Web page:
After the court gave the verdict, sentencing me to death, by shooting, they asked me for the last word? I declared, that: I have nothing to say, obey the law. After the verdict was handed down, I was again handcuffed in the cells of the Shkodra Branch, until the answer came from the High Court, following an appeal made by the Prosecution itself. The Supreme Court also upheld the first-instance decision, and when asked what my last word was, I replied in the same way as the first time. Following the Supreme Court ruling, my case was referred to the People’s Assembly, which strangely spared my life and sentenced me to 25 years in prison. The President of the Internal Affairs Branch of Shkodra, Major General Hilmi Seiti, together with the Prosecutor, Mina Mici, communicated that to me after 59 days in the cell. They told me: “Even though you had not apologized, the Party was generous and spared your life.”
After they were spared their lives, where were they sent to serve their sentence?
After the pardon of life by the People’s Assembly, I was taken out of the cells of the Internal Branch of Shkodra and taken to various camps to serve my sentence. After being pardoned and sentenced to 25 years in prison, I was initially sent to the Laç camp, where hundreds of other prisoners initially worked to drain the Thumana swamp. From that period until I was released in 1973, I tried other camps, such as that of Fushë-Krujë where we built the Cement Factory, that of Tirana, where we worked in the construction of residential palaces, of Vlora, where we worked in the opening canals for the saltworks, of Elbasan, where the Cement Factory was built, etc.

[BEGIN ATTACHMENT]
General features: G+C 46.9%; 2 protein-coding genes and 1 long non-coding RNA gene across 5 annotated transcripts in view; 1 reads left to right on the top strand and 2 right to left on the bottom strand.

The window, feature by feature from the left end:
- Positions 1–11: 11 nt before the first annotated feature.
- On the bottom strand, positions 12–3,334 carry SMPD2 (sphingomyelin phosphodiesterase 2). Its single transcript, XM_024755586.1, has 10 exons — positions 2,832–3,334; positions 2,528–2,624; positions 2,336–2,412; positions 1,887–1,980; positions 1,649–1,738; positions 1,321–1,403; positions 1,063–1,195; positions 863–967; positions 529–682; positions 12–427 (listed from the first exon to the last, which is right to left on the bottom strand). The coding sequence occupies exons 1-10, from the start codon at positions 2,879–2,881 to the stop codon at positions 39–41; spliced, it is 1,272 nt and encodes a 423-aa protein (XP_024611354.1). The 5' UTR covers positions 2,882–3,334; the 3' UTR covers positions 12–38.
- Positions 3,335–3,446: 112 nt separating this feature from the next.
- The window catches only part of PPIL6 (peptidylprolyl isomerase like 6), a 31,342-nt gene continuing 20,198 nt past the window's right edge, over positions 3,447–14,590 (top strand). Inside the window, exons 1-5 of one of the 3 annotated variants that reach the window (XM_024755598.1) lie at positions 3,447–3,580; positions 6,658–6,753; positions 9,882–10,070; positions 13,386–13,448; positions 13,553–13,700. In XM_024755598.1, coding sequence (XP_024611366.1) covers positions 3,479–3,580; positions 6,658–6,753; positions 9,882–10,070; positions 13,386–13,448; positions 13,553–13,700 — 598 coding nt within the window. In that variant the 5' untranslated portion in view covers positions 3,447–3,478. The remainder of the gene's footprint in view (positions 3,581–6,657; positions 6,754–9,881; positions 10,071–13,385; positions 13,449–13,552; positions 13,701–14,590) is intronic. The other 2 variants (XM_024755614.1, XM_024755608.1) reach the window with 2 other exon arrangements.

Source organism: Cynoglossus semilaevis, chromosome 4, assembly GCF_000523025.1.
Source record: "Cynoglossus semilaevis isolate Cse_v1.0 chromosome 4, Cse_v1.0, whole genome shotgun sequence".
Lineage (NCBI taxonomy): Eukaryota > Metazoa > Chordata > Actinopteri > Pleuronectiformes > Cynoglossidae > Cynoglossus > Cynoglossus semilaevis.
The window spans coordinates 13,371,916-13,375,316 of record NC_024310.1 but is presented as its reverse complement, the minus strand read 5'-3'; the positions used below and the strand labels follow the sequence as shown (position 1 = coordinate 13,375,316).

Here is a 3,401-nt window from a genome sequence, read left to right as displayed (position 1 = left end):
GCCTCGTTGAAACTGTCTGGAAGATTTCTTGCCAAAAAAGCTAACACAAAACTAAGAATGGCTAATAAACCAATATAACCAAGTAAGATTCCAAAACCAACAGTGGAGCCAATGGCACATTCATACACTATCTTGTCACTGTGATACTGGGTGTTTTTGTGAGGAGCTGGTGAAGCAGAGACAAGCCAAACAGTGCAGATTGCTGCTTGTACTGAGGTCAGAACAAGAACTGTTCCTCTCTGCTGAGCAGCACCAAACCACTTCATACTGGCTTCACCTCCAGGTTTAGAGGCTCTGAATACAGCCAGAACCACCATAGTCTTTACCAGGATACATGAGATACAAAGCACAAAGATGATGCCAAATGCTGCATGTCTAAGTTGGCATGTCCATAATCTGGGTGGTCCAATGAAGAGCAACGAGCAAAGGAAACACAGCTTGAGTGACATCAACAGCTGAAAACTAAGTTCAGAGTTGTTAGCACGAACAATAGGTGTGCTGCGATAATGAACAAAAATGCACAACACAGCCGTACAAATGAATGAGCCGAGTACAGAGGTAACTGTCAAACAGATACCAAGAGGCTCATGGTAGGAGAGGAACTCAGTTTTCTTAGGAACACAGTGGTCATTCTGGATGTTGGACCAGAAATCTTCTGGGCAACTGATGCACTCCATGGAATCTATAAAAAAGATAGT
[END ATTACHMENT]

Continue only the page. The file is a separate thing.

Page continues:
After you were released from prison, where did you settle down with housing and work?
After I was released from prison, I was able to move with my family from the village of Rrapsh to Shkjez in Bushat. Even in that village we were suffering for a living and we were able to escape from hunger, only thanks to the help given to us by the residents, who found us in the most difficult days. Even after I had suffered 17 years in the prisons of the communist regime because in 1956 I had helped him escape, the family of Abaz Kupi’s nephew, Nderim, whom I had as a brother, again even outside prison for us there was no change greater, not to mention that sometimes it was much worse, as we also suffered from hunger. But not only me and my family suffered from the communist regime of Enver Hoxha, because from our village there were many other families who suffered just like us, even worse.
Who do you remember any of these families?
I am telling you by name some of my fellow villagers who were persecuted, killed, imprisoned, and interned by the communist regime of Enver Hoxha, such as: Ded Nika, Marash Zefi, Nikoll Maçi, Nikoll Ula, Palok Frangaj , Kol Gjoli, Nikoll Preka, Gjelosh Frangaj, Kol Maçi, Dedë Dreshaj, Marash Dajani, Nosh Preka, Marash Shabi, Nikoll Luca, Mark Pjetri, Prel Toma, etc./Memorie.al